26 January 2022 In Cancer

Evidence on the impact of diet, alcohol, body-mass index (BMI), and physical activity on mortality due to cancer and other cancer-related outcomes is still scarce. Herein, we reviewed the contribution of the European Prospective Investigation into Cancer and Nutrition (EPIC) study to the current state of the art on the role of these factors in cancer mortality. We identified 45 studies using a rapid systematic review methodology.

Dietary factors associated with reduced cancer mortality included raw vegetable intake; dietary fiber intake; the Mediterranean diet; other dietary scores; other diet patterns including low meat eaters, vegetarians/vegans, or fish eaters; dietary intake (or biomarkers) of some vitamins (e.g., vitamin D, vitamin K2, or Vitamin C); and intake of lignans. Physical activity and following healthy lifestyle recommendations also reduced cancer mortality risk.

In contrast, dietary factors associated with higher cancer mortality risk included poor diet quality, consumption of alcohol and soft drinks including juice, and, to a lesser extent, intake of some fatty acids. Excess weight and obesity also increased the risk of cancer mortality. The EPIC study holds valuable information on diet and lifestyle factors and offers a unique opportunity to identify key diet-related factors for cancer mortality prevention.

23 September 2021 In Cancer

BACKGROUND & AIMS: Evidence regarding the association of dietary exposures with colorectal cancer (CRC) risk is not consistent with a few exceptions. Therefore, we conducted a diet-wide association study (DWAS) in the European Prospective Investigation into Cancer and Nutrition (EPIC) to evaluate the associations between several dietary exposures with CRC risk.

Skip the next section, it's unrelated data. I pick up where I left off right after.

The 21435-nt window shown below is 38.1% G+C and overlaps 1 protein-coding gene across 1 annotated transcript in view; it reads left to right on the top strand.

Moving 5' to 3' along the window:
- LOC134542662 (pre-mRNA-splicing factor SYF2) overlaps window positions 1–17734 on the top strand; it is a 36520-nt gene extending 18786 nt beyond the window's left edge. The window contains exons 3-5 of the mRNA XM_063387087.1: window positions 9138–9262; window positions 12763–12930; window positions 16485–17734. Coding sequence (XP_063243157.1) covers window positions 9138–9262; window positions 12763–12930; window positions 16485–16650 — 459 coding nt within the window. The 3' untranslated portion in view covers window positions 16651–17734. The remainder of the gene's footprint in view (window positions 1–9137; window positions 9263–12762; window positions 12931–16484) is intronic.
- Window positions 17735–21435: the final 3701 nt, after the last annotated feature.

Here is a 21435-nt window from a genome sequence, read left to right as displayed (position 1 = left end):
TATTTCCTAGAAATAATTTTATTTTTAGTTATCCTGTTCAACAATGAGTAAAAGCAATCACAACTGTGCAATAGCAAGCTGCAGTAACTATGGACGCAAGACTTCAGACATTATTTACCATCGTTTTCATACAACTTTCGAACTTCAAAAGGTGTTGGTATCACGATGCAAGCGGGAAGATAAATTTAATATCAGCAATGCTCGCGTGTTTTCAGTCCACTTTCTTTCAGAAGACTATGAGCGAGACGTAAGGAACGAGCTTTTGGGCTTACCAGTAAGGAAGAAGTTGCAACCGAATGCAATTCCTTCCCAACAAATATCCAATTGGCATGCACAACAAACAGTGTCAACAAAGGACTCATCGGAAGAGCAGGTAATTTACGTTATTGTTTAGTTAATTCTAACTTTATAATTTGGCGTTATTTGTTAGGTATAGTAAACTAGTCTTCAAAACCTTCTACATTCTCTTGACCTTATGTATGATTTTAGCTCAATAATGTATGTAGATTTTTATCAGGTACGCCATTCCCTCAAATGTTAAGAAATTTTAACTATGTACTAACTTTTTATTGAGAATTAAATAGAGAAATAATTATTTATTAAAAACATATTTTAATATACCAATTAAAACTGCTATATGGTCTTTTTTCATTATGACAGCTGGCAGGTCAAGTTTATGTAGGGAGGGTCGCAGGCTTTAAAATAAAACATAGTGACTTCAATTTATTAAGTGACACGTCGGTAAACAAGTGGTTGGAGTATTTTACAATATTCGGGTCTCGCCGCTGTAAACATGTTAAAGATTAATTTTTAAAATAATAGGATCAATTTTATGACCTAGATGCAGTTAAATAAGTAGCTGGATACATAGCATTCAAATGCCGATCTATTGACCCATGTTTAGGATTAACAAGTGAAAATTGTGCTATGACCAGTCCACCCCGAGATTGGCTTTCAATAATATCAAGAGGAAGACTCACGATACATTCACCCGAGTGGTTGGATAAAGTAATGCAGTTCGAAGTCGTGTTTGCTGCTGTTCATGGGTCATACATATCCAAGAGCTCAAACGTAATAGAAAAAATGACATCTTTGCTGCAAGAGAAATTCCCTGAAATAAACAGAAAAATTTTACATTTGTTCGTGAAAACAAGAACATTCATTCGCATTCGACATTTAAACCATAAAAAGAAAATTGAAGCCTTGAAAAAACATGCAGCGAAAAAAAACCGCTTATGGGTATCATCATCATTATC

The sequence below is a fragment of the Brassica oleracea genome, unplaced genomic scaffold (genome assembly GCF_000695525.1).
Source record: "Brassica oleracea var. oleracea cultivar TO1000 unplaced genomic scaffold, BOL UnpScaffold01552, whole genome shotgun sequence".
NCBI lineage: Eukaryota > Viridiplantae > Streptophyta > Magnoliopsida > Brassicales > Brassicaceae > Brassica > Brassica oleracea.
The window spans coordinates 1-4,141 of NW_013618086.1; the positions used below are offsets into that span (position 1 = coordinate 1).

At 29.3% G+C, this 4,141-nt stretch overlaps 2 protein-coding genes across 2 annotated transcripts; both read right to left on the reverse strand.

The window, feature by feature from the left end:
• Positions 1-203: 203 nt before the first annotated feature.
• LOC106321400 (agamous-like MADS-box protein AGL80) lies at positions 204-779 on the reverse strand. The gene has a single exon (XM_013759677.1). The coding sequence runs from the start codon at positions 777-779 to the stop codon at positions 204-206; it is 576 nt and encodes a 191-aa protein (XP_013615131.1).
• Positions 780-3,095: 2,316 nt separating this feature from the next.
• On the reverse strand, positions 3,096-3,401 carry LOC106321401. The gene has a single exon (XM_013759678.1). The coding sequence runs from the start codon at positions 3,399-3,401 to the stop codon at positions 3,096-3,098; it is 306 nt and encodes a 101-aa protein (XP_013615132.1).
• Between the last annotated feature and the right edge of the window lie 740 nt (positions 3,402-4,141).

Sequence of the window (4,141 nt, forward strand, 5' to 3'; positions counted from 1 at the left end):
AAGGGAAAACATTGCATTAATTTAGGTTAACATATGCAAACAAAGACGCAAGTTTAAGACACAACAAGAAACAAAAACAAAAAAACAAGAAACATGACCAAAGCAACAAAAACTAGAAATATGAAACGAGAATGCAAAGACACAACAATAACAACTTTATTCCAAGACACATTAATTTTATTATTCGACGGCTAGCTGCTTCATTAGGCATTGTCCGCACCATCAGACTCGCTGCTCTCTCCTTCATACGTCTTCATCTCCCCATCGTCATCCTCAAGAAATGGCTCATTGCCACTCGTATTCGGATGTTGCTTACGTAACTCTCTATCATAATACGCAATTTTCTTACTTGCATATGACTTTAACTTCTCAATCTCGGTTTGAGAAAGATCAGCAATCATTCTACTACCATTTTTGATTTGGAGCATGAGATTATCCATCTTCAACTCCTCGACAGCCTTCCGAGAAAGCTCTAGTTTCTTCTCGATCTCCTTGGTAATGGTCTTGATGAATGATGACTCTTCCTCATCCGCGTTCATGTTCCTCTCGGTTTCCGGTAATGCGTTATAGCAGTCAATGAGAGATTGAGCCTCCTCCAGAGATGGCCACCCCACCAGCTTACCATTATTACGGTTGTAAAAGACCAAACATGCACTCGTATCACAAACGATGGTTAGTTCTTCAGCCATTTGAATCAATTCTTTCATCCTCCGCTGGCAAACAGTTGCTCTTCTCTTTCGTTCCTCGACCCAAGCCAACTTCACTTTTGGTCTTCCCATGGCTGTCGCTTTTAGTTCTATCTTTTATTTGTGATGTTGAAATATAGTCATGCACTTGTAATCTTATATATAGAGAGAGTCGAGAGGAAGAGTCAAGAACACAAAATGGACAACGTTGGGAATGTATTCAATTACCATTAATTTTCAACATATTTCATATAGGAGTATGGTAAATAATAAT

METHODS: The association of 92 food and nutrient intakes with CRC risk was assessed in 386,792 participants, 5069 of whom developed incident CRC. Correction for multiple comparisons was performed using the false discovery rate, and emerging associations were examined in the Netherlands Cohort Study (NLCS). Multiplicative gene-nutrient interactions were also tested in EPIC based on known CRC-associated loci.

RESULTS: In EPIC, alcohol, liquor/spirits, wine, beer/cider, soft drinks, and pork were positively associated with CRC, whereas milk, cheese, calcium, phosphorus, magnesium, potassium, riboflavin, vitamin B6, beta carotene, fruit, fiber, nonwhite bread, banana, and total protein intakes were inversely associated. Of these 20 associations, 13 were replicated in the NLCS, for which a meta-analysis was performed, namely alcohol (summary hazard ratio [HR] per 1-SD increment in intake: 1.07; 95% confidence interval [CI], 1.04-1.09), liquor/spirits (HR per 1-SD increment in intake, 1.04; 95% CI, 1.02-1.06), wine (HR per 1-SD increment in intake, 1.04; 95% CI, 1.02-1.07), beer/cider (HR per 1-SD increment in intake, 1.06; 95% CI, 1.04-1.08), milk (HR per 1-SD increment in intake, 0.95; 95% CI, 0.93-0.98), cheese (HR per 1-SD increment in intake, 0.96; 95% CI, 0.94-0.99), calcium (HR per 1-SD increment in intake, 0.93; 95% CI, 0.90-0.95), phosphorus (HR per 1-SD increment in intake, 0.92; 95% CI, 0.90-0.95), magnesium (HR per 1-SD increment in intake, 0.95; 95% CI, 0.92-0.98), potassium (HR per 1-SD increment in intake, 0.96; 95% CI, 0.94-0.99), riboflavin (HR per 1-SD increment in intake, 0.94; 95% CI, 0.92-0.97), beta carotene (HR per 1-SD increment in intake, 0.96; 95% CI, 0.93-0.98), and total protein (HR per 1-SD increment in intake, 0.94; 95% CI, 0.92-0.97). None of the gene-nutrient interactions were significant after adjustment for multiple comparisons.